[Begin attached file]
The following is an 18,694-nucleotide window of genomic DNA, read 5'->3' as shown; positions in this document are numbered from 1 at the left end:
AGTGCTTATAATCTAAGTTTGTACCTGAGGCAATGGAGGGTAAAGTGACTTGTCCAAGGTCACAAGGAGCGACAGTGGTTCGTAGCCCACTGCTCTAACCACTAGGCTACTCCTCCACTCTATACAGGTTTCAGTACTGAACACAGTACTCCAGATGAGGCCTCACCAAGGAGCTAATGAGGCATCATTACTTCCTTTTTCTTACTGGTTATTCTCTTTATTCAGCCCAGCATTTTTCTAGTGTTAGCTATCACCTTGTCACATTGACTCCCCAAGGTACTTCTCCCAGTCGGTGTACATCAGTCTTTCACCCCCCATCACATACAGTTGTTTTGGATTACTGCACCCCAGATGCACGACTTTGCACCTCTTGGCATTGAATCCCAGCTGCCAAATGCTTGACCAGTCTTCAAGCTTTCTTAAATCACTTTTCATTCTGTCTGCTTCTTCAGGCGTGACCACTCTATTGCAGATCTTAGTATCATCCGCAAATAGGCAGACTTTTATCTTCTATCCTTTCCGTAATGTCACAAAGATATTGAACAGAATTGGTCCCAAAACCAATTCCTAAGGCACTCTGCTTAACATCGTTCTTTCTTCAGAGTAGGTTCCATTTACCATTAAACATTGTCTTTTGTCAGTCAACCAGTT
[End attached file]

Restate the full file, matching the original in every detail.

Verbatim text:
The following is an 18,694-nucleotide window of genomic DNA, read 5'->3' as shown; positions in this document are numbered from 1 at the left end:
AGTGCTTATAATCTAAGTTTGTACCTGAGGCAATGGAGGGTAAAGTGACTTGTCCAAGGTCACAAGGAGCGACAGTGGTTCGTAGCCCACTGCTCTAACCACTAGGCTACTCCTCCACTCTATACAGGTTTCAGTACTGAACACAGTACTCCAGATGAGGCCTCACCAAGGAGCTAATGAGGCATCATTACTTCCTTTTTCTTACTGGTTATTCTCTTTATTCAGCCCAGCATTTTTCTAGTGTTAGCTATCACCTTGTCACATTGACTCCCCAAGGTACTTCTCCCAGTCGGTGTACATCAGTCTTTCACCCCCCATCACATACAGTTGTTTTGGATTACTGCACCCCAGATGCACGACTTTGCACCTCTTGGCATTGAATCCCAGCTGCCAAATGCTTGACCAGTCTTCAAGCTTTCTTAAATCACTTTTCATTCTGTCTGCTTCTTCAGGCGTGACCACTCTATTGCAGATCTTAGTATCATCCGCAAATAGGCAGACTTTTATCTTCTATCCTTTCCGTAATGTCACAAAGATATTGAACAGAATTGGTCCCAAAACCAATTCCTAAGGCACTCTGCTTAACATCGTTCTTTCTTCAGAGTAGGTTCCATTTACCATTAAACATTGTCTTTTGTCAGTCAACCAGTT